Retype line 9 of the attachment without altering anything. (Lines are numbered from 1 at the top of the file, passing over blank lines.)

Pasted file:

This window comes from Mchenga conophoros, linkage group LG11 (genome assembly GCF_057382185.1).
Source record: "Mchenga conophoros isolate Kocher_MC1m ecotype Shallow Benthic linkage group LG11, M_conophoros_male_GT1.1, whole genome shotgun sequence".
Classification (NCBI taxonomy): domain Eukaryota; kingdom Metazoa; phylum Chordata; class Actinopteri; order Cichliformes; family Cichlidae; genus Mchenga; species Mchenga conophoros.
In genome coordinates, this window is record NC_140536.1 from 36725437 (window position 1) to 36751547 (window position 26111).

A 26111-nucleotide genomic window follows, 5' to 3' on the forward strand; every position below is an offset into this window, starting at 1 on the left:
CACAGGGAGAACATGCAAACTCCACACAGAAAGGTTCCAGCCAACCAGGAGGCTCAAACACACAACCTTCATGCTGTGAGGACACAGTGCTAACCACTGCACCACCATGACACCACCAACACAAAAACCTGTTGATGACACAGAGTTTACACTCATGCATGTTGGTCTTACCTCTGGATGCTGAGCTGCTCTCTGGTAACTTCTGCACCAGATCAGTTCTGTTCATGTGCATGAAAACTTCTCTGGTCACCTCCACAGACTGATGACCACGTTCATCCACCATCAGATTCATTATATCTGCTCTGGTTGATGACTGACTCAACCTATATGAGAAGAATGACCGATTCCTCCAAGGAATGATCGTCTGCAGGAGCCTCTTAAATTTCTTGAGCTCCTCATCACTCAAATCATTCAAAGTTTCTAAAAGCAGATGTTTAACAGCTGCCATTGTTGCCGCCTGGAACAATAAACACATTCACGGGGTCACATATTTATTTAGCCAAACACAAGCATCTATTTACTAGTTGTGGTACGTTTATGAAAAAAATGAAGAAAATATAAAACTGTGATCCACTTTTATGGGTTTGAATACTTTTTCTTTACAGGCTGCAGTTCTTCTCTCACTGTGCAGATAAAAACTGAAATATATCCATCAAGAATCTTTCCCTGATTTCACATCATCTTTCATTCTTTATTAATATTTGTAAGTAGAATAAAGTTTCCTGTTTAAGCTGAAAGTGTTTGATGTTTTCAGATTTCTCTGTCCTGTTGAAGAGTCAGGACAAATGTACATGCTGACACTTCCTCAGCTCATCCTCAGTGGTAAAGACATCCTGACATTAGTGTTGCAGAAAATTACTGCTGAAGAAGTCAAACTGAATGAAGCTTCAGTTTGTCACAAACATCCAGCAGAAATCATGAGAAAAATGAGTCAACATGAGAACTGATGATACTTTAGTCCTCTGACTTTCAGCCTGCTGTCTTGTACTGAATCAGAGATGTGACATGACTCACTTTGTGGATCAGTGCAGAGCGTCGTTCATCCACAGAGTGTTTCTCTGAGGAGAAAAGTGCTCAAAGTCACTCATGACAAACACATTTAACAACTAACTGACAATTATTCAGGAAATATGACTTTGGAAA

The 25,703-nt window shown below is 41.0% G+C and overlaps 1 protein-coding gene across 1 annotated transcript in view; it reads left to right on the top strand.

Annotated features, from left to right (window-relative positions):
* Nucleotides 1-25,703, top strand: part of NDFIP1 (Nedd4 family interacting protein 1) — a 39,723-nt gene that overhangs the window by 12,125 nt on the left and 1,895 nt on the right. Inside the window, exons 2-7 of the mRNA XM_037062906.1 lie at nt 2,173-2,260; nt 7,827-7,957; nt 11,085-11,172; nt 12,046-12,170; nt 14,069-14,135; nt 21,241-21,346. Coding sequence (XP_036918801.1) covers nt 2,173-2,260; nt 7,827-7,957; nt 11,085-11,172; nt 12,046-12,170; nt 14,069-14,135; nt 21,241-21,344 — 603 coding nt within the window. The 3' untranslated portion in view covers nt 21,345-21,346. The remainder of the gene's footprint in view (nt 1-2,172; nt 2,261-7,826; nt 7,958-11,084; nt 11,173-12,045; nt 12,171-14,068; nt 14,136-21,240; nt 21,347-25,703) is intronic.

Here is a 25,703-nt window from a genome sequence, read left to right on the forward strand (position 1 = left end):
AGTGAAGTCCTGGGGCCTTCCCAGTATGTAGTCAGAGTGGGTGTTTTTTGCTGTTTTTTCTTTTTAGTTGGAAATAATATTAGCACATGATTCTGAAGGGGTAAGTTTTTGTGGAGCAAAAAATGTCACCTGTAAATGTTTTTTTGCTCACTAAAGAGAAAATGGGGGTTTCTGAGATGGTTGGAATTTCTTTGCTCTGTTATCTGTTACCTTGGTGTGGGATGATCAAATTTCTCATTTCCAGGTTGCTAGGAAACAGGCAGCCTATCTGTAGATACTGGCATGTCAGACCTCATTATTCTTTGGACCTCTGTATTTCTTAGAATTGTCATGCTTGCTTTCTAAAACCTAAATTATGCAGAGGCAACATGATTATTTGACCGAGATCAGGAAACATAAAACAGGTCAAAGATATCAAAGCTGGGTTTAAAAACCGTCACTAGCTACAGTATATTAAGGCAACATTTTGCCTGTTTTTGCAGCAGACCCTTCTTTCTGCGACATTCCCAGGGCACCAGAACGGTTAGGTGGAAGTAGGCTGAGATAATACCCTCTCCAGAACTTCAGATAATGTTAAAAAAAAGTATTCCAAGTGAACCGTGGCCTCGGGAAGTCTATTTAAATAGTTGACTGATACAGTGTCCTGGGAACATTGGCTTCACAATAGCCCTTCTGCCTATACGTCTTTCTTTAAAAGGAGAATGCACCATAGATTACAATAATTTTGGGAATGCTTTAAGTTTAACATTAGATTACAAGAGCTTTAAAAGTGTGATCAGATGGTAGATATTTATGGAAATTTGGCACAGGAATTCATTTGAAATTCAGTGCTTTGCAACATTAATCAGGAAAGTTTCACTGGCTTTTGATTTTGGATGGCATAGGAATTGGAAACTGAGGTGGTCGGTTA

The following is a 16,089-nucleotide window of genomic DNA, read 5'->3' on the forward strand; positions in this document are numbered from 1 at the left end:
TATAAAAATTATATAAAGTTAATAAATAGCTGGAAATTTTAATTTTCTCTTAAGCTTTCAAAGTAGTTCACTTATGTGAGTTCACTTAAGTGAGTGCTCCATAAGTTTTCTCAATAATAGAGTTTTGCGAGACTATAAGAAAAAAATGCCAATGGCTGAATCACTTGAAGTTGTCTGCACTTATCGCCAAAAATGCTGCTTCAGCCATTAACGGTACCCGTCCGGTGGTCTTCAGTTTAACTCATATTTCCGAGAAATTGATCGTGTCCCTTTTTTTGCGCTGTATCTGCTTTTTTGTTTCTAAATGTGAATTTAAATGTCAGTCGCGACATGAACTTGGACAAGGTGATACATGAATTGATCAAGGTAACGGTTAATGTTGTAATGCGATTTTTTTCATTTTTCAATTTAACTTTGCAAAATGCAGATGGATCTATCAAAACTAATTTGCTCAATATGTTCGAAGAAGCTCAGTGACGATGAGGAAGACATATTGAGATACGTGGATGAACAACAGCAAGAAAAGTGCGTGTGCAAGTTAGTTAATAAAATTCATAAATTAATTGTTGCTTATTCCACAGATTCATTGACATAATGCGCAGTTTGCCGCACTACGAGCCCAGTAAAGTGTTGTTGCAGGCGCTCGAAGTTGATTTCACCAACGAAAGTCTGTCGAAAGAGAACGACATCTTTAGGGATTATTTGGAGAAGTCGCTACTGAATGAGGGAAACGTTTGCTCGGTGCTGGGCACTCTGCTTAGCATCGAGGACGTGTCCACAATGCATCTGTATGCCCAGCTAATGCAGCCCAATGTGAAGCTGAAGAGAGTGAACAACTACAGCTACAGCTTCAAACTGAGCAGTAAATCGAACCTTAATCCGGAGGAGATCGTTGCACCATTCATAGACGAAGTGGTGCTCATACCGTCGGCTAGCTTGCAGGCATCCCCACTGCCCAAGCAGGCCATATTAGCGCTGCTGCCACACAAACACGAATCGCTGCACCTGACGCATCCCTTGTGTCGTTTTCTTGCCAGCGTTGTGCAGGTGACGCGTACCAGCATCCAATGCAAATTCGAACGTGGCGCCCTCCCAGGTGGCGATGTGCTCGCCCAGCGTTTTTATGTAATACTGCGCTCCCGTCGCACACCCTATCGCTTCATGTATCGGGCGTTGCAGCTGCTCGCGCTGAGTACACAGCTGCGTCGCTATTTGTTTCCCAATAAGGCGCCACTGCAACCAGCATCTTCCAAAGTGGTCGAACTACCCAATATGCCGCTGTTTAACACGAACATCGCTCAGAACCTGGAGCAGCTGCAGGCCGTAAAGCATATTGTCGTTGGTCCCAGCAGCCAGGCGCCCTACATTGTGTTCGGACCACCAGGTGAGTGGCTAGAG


* Nucleotides 1-25,703, top strand: part of NDFIP1 (Nedd4 family interacting protein 1) — a 39,723-nt gene that overhangs the window by 12,125 nt on the left and 1,895 nt on the right. Inside the window, exons 2-7 of the mRNA XM_037062906.1 lie at nt 2,173-2,260; nt 7,827-7,957; nt 11,085-11,172; nt 12,046-12,170; nt 14,069-14,135; nt 21,241-21,346. Coding sequence (XP_036918801.1) covers nt 2,173-2,260; nt 7,827-7,957; nt 11,085-11,172; nt 12,046-12,170; nt 14,069-14,135; nt 21,241-21,344 — 603 coding nt within the window. The 3' untranslated portion in view covers nt 21,345-21,346. The remainder of the gene's footprint in view (nt 1-2,172; nt 2,261-7,826; nt 7,958-11,084; nt 11,173-12,045; nt 12,171-14,068; nt 14,136-21,240; nt 21,347-25,703) is intronic.